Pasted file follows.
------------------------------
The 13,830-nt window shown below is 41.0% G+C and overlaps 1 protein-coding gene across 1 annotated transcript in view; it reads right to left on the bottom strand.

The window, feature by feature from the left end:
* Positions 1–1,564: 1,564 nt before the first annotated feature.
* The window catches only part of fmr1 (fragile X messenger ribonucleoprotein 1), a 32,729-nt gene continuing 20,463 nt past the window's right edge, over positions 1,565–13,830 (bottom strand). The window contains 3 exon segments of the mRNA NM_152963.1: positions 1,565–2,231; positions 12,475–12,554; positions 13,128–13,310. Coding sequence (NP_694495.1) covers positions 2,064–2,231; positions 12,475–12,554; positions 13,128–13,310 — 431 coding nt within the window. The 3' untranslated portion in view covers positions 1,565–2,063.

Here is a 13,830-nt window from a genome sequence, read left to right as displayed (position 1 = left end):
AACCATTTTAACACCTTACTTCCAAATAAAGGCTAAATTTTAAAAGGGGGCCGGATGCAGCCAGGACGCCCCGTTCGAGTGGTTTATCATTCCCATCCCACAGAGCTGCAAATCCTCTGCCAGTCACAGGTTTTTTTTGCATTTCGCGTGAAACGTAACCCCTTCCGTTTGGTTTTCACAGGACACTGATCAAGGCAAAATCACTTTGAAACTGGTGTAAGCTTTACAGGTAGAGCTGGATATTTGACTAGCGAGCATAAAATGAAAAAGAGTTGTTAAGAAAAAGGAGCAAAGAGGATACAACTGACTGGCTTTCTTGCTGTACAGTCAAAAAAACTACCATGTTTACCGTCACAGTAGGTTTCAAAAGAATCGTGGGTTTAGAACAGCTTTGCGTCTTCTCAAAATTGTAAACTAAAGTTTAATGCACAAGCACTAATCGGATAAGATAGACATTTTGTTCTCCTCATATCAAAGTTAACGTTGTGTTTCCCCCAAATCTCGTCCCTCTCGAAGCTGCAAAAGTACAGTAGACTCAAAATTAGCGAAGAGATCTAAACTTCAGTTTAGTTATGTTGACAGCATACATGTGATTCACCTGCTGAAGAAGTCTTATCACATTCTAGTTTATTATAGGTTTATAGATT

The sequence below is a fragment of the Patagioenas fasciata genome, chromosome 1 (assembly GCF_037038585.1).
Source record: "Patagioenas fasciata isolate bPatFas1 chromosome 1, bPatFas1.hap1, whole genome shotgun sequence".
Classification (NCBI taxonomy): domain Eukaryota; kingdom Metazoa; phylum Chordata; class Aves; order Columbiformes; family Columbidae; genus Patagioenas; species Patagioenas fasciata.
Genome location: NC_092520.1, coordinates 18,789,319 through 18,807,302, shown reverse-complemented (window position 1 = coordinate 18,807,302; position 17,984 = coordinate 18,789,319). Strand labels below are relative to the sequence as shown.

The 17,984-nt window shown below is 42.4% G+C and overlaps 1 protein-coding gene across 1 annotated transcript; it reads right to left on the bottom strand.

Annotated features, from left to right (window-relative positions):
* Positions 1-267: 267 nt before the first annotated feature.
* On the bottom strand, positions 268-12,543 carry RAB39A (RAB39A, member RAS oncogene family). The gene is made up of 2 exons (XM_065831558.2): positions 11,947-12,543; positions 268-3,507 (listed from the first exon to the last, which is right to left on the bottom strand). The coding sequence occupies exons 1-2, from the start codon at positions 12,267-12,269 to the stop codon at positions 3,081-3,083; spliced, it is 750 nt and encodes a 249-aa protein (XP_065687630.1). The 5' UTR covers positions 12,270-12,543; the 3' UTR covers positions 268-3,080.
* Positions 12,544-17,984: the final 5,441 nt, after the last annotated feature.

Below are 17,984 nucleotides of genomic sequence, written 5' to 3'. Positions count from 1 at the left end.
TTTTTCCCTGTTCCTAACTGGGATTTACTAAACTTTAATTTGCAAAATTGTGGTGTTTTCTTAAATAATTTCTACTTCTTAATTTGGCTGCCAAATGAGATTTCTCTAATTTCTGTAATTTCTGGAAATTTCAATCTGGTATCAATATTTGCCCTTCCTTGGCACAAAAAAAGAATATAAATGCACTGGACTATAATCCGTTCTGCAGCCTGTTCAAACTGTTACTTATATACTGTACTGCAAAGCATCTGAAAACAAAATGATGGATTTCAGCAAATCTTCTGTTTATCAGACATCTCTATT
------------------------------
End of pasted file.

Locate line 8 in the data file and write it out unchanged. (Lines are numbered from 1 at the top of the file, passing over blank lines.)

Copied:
Source record: "Patagioenas fasciata isolate bPatFas1 chromosome 1, bPatFas1.hap1, whole genome shotgun sequence".